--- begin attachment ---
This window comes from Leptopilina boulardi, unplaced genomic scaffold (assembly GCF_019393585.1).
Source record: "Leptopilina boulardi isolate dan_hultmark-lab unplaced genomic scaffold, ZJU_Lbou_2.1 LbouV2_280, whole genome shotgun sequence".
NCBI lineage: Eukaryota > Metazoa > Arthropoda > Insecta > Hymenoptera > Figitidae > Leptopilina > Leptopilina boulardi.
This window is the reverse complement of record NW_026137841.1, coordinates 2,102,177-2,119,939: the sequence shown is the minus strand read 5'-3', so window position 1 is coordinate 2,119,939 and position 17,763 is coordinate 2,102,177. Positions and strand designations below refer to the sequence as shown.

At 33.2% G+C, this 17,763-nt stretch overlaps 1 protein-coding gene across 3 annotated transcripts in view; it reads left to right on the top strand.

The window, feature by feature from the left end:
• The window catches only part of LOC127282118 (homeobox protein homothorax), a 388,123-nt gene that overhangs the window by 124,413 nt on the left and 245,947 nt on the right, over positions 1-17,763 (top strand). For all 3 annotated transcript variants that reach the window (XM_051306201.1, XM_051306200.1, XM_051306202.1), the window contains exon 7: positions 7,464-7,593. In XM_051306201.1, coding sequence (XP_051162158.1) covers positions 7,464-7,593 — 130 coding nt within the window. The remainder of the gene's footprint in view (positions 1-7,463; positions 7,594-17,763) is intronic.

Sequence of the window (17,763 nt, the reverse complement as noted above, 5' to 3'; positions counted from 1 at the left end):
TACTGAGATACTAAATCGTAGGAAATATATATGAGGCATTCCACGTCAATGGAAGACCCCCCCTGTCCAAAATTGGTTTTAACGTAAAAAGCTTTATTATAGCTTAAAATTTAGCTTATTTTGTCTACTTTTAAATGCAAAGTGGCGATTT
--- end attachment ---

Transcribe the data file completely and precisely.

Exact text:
This window comes from Leptopilina boulardi, unplaced genomic scaffold (assembly GCF_019393585.1).
Source record: "Leptopilina boulardi isolate dan_hultmark-lab unplaced genomic scaffold, ZJU_Lbou_2.1 LbouV2_280, whole genome shotgun sequence".
NCBI lineage: Eukaryota > Metazoa > Arthropoda > Insecta > Hymenoptera > Figitidae > Leptopilina > Leptopilina boulardi.
This window is the reverse complement of record NW_026137841.1, coordinates 2,102,177-2,119,939: the sequence shown is the minus strand read 5'-3', so window position 1 is coordinate 2,119,939 and position 17,763 is coordinate 2,102,177. Positions and strand designations below refer to the sequence as shown.

At 33.2% G+C, this 17,763-nt stretch overlaps 1 protein-coding gene across 3 annotated transcripts in view; it reads left to right on the top strand.

The window, feature by feature from the left end:
• The window catches only part of LOC127282118 (homeobox protein homothorax), a 388,123-nt gene that overhangs the window by 124,413 nt on the left and 245,947 nt on the right, over positions 1-17,763 (top strand). For all 3 annotated transcript variants that reach the window (XM_051306201.1, XM_051306200.1, XM_051306202.1), the window contains exon 7: positions 7,464-7,593. In XM_051306201.1, coding sequence (XP_051162158.1) covers positions 7,464-7,593 — 130 coding nt within the window. The remainder of the gene's footprint in view (positions 1-7,463; positions 7,594-17,763) is intronic.

Sequence of the window (17,763 nt, the reverse complement as noted above, 5' to 3'; positions counted from 1 at the left end):
TACTGAGATACTAAATCGTAGGAAATATATATGAGGCATTCCACGTCAATGGAAGACCCCCCCTGTCCAAAATTGGTTTTAACGTAAAAAGCTTTATTATAGCTTAAAATTTAGCTTATTTTGTCTACTTTTAAATGCAAAGTGGCGATTT